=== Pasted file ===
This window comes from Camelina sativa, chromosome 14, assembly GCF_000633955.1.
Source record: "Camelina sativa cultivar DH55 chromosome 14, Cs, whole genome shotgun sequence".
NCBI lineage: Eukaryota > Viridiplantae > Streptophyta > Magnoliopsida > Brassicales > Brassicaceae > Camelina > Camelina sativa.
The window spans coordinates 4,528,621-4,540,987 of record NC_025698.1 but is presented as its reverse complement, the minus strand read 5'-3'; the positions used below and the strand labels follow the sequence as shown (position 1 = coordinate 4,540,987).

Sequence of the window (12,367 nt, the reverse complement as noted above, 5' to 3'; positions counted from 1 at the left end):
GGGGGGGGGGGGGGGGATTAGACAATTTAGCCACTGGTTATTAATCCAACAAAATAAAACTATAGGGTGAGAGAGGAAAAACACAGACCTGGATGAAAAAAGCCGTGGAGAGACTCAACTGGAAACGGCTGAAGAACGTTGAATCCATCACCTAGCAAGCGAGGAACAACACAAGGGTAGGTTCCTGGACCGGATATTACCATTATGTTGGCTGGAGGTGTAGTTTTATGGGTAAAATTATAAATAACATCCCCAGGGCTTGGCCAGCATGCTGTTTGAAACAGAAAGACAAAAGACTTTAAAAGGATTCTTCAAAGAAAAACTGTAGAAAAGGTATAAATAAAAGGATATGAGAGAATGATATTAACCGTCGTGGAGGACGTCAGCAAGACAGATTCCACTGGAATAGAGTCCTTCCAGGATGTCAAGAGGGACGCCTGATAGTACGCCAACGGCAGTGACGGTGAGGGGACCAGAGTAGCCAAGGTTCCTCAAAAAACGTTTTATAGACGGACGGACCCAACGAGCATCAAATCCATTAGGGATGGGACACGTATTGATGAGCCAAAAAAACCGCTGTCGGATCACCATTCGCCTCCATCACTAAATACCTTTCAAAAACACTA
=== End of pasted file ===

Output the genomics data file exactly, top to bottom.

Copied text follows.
This window comes from Camelina sativa, chromosome 14, assembly GCF_000633955.1.
Source record: "Camelina sativa cultivar DH55 chromosome 14, Cs, whole genome shotgun sequence".
NCBI lineage: Eukaryota > Viridiplantae > Streptophyta > Magnoliopsida > Brassicales > Brassicaceae > Camelina > Camelina sativa.
The window spans coordinates 4,528,621-4,540,987 of record NC_025698.1 but is presented as its reverse complement, the minus strand read 5'-3'; the positions used below and the strand labels follow the sequence as shown (position 1 = coordinate 4,540,987).

Sequence of the window (12,367 nt, the reverse complement as noted above, 5' to 3'; positions counted from 1 at the left end):
GGGGGGGGGGGGGGGGATTAGACAATTTAGCCACTGGTTATTAATCCAACAAAATAAAACTATAGGGTGAGAGAGGAAAAACACAGACCTGGATGAAAAAAGCCGTGGAGAGACTCAACTGGAAACGGCTGAAGAACGTTGAATCCATCACCTAGCAAGCGAGGAACAACACAAGGGTAGGTTCCTGGACCGGATATTACCATTATGTTGGCTGGAGGTGTAGTTTTATGGGTAAAATTATAAATAACATCCCCAGGGCTTGGCCAGCATGCTGTTTGAAACAGAAAGACAAAAGACTTTAAAAGGATTCTTCAAAGAAAAACTGTAGAAAAGGTATAAATAAAAGGATATGAGAGAATGATATTAACCGTCGTGGAGGACGTCAGCAAGACAGATTCCACTGGAATAGAGTCCTTCCAGGATGTCAAGAGGGACGCCTGATAGTACGCCAACGGCAGTGACGGTGAGGGGACCAGAGTAGCCAAGGTTCCTCAAAAAACGTTTTATAGACGGACGGACCCAACGAGCATCAAATCCATTAGGGATGGGACACGTATTGATGAGCCAAAAAAACCGCTGTCGGATCACCATTCGCCTCCATCACTAAATACCTTTCAAAAACACTA